• ITVI.USA
    12,706.450
    27.790
    0.2%
  • OTLT.USA
    2.875
    0.007
    0.2%
  • OTRI.USA
    8.600
    -0.020
    -0.2%
  • OTVI.USA
    12,771.920
    38.730
    0.3%
  • TSTOPVRPM.LAXDAL
    2.290
    0.130
    6%
  • TSTOPVRPM.LAXSEA
    2.950
    0.070
    2.4%
  • TSTOPVRPM.CHIATL
    2.580
    0.190
    7.9%
  • TSTOPVRPM.PHLCHI
    2.110
    0.120
    6%
  • TSTOPVRPM.ATLPHL
    3.060
    0.280
    10.1%
  • TSTOPVRPM.DALLAX
    1.920
    0.120
    6.7%
  • WAIT.USA
    129.000
    3.000
    2.4%
  • ITVI.USA
    12,706.450
    27.790
    0.2%
  • OTLT.USA
    2.875
    0.007
    0.2%
  • OTRI.USA
    8.600
    -0.020
    -0.2%
  • OTVI.USA
    12,771.920
    38.730
    0.3%
  • TSTOPVRPM.LAXDAL
    2.290
    0.130
    6%
  • TSTOPVRPM.LAXSEA
    2.950
    0.070
    2.4%
  • TSTOPVRPM.CHIATL
    2.580
    0.190
    7.9%
  • TSTOPVRPM.PHLCHI
    2.110
    0.120
    6%
  • TSTOPVRPM.ATLPHL
    3.060
    0.280
    10.1%
  • TSTOPVRPM.DALLAX
    1.920
    0.120
    6.7%
  • WAIT.USA
    129.000
    3.000
    2.4%
Autonomous FreightAutonomous VehiclesNewsStartupsTechnology

Outrider extends autonomous distribution yard work to backing up trailers

Reducing trailer damage is big gain from precision movement of trailers small to large

Outrider, which automates distribution yards for driverless movement of freight in tight quarters of logistics-dependent operations, is adding autonomous trailer movement to its expertise.

“Distribution yards are critical links in the supply chain and prime targets for automating the flow of goods between over-the-road transportation and fulfillment centers, warehouses and manufacturing plants,” Outrider founder and CEO Andrew Smith said in a press release.

Backing trailers of all kinds safely and precisely into parking spots and dock spots occurs billions of times a year.

“This proprietary technology enables autonomous yard trucks to back trailers into tight spaces with precision and without modifications to trailers,” Smith said.

Challenge of articulated backing

Articulated backing is among trucking’s most challenging maneuvers, especially in confined distribution yards. Backing technology is crucial to autonomous yard operations because a variety of trailers must be backed on-center and in exact contact with dock spots.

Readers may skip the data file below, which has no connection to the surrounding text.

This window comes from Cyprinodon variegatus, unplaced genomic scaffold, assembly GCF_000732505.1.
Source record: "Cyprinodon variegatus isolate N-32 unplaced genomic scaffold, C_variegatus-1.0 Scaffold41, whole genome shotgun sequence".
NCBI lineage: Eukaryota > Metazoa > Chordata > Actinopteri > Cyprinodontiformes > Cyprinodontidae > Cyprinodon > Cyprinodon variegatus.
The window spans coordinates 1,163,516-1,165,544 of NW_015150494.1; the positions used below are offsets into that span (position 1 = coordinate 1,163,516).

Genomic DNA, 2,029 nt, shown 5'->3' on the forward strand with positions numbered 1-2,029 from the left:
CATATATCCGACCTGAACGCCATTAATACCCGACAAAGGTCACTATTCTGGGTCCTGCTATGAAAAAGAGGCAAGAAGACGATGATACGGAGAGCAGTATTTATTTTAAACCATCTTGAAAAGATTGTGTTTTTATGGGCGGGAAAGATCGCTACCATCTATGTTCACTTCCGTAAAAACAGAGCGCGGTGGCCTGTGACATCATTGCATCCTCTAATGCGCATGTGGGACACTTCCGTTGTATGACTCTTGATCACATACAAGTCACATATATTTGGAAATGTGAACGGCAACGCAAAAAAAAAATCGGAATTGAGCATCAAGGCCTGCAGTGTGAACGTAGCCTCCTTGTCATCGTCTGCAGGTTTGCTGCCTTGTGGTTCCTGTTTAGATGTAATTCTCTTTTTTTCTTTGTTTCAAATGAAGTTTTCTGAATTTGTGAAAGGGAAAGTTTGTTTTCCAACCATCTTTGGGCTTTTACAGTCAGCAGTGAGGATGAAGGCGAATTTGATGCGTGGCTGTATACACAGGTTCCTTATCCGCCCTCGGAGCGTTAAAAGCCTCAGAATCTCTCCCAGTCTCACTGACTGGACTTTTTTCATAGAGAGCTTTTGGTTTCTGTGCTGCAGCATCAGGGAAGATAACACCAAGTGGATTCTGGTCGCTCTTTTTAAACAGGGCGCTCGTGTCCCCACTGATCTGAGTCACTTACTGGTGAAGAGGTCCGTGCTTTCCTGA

Using its autonomous yard tractors, Outrider can seamlessly control 28-foot, 48-foot or 53-foot dry or refrigerated vans through their full range of motion without teleoperation or human interaction. 

“By developing advanced algorithms and integrating with sensors and actuation, we’ve delivered the accurate trailer backing necessary for yard automation,” said Jeremy Nett, vice president of software engineering. Outrider validated the trailer backing at its advanced testing facility and at customer sites.

The Outrider System integrates management software, autonomous vehicles and site infrastructure. In 2021, Outrider debuted centrally managed and monitored autonomous trailer hitching and unhitching, robotic connection and disconnection of trailer brake lines, and safe interaction with loading docks,

“While other autonomous vehicle companies focus on safely pulling trailers down a highway, Outrider is focused on efficiently moving the world’s freight through congested distribution yards,” Smith said. “With this backing technology, our customers can automate their distribution yards as they continue to respond to the global demand for their products.”

Founded in 2017, Golden, Colorado-based Outrider has raised $118 million and claims 11 large enterprise customers. Of those, only Georgia-Pacific has been publicly identified.  

Outrider CEO: Yard of the future is autonomous and electric

Outrider hauls in $65M to automate distribution yards

Outrider automates human-intensive yard and distribution center operations

Click for more FreightWaves articles by Alan Adler.

Alan Adler

Alan Adler is a Detroit-based award-winning journalist who worked for The Associated Press, the Detroit Free Press and most recently as Detroit Bureau Chief for Trucks.com. He also spent two decades in domestic and international media relations and executive communications with General Motors.